Tuesday, September 22, 2020

Confirmation Memories


I love finding these old photos from a seemingly simpler era. These two portray my Confirmation, 63 years ago today, September 22, 1957.

In the first photo, we are all in two lines (as we so often were in those days), wearing our confirmation gowns (red for boys, white for girls) and holding our all-important name cards. I guess I was looking directly at some family member holding a camera - all the while very attentively guarding my name card. Whatever its theological and spiritual significance, I experienced confirmation primarily as just another rite of passage. Indeed, some years later at my 8th grade Baccalaureate Mass, the priest referred to confirmation as "something that just happened to you when you reached a certain age" (in contrast to our graduation which, he suggested, represented more of an actual accomplishment.) 

What was particularly important to me about confirmation was that I got to choose a name. I chose Michael for my confirmation name, because I was attracted by the bellicose militaristic image of Michael the Archangel in the prayer which we then regularly recited as part of the so-called “Leonine Prayers for Russia” recited after Low Mass. Because that was what I cared the most about, that is the part of the ceremony I best remember.

When my turn came to kneel before the Bishop on his faldstool in front of the High Altar, a priest took the card out of my hand and announced my confirmation name to the Bishop (in what I would later learn was the nominative case). The Bishop then addressed me (in what I would later learn was the vocative case): Michaele, Signo te signo crucis; et confirmo te chrismate salutis. In nomine Patris, et Filii, et Spiritus Sancti. ("Michael, I sign you with the sign of the cross and I confirm you with the chrism of salvation, in the name of the Father and of the Son and of the Holy Spirit.")

The second photo shows the Bishop who pronounced those momentous words. He was a Dutch Augustinian, Peter Canisius van Lierde (1907-1995), who at that time held the office of "papal sacristan," a post he occupied for 40 years from 1951 through 1991. (A year later, as papal sacristan, he would be the one to administer the sacrament of Extreme Unction - better known now as “Anointing of the Sick” - to Pope Pius XII, a service he would repeat again in 1963 for Pope Saint John XXIII.) Ordained a priest in 1931, he earned doctorates in both theology and philosophy, and then headed the Augustinian College of Santa Monica in Rome, where he sheltered various refugees, military officers, Jews, and anti-fascist politicians during the war.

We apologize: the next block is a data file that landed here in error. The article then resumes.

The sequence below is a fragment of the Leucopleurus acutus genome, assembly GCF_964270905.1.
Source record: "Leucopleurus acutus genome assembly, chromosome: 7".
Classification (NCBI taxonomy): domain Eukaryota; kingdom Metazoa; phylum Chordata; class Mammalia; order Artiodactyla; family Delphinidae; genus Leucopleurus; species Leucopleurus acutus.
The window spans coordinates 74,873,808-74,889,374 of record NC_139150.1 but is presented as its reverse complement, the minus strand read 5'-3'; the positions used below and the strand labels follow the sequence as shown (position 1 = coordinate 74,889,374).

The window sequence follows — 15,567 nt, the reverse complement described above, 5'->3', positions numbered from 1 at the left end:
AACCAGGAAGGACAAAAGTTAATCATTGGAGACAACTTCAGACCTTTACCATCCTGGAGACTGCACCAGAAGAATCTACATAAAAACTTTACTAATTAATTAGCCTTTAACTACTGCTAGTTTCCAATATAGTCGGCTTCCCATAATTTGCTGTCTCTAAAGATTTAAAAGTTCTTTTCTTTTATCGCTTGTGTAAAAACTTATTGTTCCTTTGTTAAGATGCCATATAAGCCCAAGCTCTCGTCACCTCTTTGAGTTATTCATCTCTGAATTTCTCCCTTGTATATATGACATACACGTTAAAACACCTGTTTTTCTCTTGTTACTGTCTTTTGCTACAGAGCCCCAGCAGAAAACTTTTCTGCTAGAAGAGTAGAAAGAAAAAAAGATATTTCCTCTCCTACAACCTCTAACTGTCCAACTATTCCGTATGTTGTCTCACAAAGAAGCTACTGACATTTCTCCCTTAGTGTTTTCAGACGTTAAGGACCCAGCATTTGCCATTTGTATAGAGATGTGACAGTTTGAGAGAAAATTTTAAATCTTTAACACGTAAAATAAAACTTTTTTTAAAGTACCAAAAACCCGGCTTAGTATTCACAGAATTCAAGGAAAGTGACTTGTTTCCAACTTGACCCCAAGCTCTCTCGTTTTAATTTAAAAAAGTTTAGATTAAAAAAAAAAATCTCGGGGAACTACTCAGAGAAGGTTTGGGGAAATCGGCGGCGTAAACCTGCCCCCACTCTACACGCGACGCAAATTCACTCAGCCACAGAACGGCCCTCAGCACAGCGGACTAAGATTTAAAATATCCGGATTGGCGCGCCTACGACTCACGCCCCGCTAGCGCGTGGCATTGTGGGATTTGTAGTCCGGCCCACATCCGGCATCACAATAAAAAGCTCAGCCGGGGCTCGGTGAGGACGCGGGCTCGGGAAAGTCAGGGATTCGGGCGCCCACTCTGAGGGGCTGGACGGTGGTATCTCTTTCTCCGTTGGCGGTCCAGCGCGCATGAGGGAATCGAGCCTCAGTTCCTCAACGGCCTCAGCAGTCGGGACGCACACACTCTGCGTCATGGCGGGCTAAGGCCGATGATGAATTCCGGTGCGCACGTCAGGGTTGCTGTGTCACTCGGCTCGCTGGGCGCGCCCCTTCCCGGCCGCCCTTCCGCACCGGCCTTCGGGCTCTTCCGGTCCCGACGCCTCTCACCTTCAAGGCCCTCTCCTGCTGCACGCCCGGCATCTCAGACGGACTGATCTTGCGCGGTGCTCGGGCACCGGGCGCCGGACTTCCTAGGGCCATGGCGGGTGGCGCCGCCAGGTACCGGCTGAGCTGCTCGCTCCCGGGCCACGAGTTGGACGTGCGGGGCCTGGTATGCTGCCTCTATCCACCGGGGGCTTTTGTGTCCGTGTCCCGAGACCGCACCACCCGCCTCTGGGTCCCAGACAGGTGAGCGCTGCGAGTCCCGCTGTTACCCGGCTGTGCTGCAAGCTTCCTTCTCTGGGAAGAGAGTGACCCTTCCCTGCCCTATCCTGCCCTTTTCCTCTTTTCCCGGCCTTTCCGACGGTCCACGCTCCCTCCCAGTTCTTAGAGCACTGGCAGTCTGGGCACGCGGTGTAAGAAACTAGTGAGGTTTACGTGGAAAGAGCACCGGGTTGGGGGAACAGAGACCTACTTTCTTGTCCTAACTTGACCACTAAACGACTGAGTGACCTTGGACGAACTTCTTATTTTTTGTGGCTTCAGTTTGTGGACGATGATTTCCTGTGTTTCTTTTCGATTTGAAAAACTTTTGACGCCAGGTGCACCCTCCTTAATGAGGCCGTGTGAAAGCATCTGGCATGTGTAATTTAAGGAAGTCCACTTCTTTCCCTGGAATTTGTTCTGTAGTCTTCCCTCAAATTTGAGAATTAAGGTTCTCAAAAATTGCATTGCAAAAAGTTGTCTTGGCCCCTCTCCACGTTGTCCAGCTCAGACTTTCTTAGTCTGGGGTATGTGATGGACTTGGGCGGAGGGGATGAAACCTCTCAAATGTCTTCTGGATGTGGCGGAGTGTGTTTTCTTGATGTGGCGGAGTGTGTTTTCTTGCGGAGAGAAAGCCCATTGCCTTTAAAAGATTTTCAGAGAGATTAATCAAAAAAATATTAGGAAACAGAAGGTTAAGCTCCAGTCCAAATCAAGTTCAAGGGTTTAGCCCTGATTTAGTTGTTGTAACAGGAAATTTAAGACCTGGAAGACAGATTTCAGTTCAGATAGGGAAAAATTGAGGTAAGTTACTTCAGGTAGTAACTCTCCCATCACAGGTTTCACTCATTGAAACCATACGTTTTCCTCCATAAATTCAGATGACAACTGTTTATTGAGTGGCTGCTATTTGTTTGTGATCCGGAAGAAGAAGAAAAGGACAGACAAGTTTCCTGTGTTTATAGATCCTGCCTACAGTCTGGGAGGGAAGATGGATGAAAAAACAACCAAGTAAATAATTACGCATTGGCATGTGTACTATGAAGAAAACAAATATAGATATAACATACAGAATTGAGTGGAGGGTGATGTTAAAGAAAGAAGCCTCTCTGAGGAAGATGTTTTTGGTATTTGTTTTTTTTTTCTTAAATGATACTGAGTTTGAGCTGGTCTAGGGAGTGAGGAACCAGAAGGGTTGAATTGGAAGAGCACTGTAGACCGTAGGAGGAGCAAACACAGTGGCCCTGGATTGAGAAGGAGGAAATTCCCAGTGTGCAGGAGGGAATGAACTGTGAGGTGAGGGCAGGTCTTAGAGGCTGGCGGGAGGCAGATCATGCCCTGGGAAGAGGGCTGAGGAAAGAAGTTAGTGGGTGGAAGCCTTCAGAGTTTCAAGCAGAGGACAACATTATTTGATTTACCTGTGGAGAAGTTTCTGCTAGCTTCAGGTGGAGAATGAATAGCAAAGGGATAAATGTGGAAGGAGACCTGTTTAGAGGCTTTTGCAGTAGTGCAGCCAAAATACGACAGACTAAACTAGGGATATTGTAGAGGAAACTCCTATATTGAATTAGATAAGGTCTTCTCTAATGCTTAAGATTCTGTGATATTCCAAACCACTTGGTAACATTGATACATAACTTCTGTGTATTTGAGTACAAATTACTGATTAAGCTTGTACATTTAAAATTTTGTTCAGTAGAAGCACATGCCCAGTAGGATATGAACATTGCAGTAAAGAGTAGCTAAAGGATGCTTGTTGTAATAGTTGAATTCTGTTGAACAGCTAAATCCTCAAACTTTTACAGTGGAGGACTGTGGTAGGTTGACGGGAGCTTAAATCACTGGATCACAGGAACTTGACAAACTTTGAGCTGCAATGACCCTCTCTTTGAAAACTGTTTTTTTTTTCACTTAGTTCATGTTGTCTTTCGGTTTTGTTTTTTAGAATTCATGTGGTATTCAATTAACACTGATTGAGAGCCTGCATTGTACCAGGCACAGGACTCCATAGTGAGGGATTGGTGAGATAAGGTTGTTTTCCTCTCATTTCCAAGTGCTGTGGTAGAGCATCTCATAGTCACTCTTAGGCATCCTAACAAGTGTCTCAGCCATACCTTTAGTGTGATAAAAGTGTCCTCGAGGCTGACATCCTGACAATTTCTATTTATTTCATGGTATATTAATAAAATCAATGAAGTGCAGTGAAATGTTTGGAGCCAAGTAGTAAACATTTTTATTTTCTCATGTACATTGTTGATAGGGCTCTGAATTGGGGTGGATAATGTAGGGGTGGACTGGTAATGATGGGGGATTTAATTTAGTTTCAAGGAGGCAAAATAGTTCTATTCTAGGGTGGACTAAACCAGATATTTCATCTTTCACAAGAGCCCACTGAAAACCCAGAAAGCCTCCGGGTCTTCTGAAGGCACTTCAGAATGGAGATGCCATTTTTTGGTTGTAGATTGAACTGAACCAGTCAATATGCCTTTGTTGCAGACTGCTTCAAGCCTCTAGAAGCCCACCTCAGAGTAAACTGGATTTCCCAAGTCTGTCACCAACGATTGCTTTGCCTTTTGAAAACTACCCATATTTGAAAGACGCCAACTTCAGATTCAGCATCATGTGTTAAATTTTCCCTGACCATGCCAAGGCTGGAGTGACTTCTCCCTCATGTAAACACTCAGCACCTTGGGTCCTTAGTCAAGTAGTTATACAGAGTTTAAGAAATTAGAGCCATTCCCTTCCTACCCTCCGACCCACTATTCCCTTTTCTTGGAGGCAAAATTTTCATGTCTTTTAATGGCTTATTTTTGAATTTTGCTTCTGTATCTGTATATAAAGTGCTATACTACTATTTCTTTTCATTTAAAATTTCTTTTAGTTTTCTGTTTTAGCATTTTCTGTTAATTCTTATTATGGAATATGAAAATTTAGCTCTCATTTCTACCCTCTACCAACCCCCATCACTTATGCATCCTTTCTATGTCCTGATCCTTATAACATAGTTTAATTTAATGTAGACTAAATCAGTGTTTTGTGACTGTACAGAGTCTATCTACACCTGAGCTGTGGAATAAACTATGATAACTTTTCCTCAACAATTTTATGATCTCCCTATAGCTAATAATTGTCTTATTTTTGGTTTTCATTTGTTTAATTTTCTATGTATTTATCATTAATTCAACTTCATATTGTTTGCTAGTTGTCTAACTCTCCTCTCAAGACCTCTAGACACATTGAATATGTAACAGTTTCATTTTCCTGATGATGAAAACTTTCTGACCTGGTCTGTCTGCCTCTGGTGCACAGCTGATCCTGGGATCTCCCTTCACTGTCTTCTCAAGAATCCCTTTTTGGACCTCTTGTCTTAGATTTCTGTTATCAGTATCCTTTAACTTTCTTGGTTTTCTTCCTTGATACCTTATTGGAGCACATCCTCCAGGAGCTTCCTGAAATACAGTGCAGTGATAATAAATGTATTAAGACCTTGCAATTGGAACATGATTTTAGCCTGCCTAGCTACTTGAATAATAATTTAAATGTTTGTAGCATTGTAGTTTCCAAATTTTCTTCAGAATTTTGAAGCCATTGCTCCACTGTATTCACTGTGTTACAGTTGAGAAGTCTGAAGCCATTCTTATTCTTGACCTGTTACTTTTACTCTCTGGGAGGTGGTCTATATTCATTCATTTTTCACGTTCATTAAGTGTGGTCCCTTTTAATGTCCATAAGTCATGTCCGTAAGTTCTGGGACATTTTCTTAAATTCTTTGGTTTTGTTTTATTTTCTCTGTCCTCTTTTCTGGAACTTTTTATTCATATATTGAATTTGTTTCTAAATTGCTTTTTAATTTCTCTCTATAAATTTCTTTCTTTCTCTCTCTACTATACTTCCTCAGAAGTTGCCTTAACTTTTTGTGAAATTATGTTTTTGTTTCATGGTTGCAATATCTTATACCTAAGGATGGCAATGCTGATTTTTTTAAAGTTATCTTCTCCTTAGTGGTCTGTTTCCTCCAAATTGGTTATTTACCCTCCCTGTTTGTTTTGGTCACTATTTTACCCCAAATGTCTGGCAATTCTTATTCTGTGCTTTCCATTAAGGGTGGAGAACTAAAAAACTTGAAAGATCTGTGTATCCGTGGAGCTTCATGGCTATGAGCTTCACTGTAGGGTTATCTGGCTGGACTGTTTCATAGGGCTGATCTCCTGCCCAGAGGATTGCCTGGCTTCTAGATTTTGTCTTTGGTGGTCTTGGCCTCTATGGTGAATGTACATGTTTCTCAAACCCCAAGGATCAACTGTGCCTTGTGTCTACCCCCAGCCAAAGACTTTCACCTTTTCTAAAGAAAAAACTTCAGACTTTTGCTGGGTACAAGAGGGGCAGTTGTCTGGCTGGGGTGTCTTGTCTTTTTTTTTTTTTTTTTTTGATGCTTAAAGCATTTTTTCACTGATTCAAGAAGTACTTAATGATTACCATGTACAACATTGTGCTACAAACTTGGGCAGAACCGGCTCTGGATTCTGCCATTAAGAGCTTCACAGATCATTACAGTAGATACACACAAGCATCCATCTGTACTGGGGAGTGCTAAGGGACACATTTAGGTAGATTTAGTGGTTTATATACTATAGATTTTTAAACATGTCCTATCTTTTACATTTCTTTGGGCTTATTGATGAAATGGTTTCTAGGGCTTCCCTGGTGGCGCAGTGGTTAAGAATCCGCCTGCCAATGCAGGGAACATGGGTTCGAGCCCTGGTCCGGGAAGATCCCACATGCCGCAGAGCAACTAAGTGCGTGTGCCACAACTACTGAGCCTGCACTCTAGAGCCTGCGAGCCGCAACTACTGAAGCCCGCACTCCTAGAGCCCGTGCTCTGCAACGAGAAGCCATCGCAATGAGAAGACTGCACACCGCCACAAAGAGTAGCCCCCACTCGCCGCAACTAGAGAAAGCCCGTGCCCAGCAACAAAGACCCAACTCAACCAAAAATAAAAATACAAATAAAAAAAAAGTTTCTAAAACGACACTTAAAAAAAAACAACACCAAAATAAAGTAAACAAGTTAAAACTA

(There is actually a YouTube video about him in late life, Pietro Canisio Van Lierde, which ,despite its Italian title, is almost entirely in French:  https://www.youtube.com/watch?v=Oudl5CUpzKA )

In September 1957, Bishop Van Lierde was visiting my Bronx, NY, parish of Saint Nicholas of Tolentine to consecrate the finally finished upper church and then celebrate the parish’s Golden Jubilee Mass on September 9 and 10 respectively. (The parish was staffed by Augustinian friars and its patron saint was a 13th-century Augustinian friar and the first Augustinian to be canonized. Their province patron was Saint Thomas of Villanova, on whose feast day I was confirmed.)  

At Mass earlier that day - unusually for that time, my Confirmation took place on a Sunday, so of course we all attended Mass earlier that morning - an older student said "Congratulations" to me. I remember I thanked her, although what about being confirmed quite warranted congratulations was not completely obvious either then or now, since it was, after all, "something that just happened to you when you reached a certain age." More accurately, of course, for most of history Confirmation was something that happened to you when a bishop happened to be available. But, in 1950s New York, there were plenty of bishops and so Confirmations occurred regularly and thus appeared to be determined more by one's age (or grade-level in school).

As I recall, Confirmation seemed less of a big deal than the energy invested in it would seem to suggest. But it was part of a way of life sanctified by the building in which it occurred. It was that great gothic-towered parish  church, that dominated the neighborhood both physically and socially, that took me out of time and beyond the narrow confines of my limited space, and that that taught me that to go to the altar of God would give joy to one’s youth. (Introibo ad altare Dei, ad Deum qui laetificat juventutem meam, as we were then happily taught to say.) That was something I never forgot – both in brief intervals of ephemeral, fleeting success and in times of devastating, frightening failure. 

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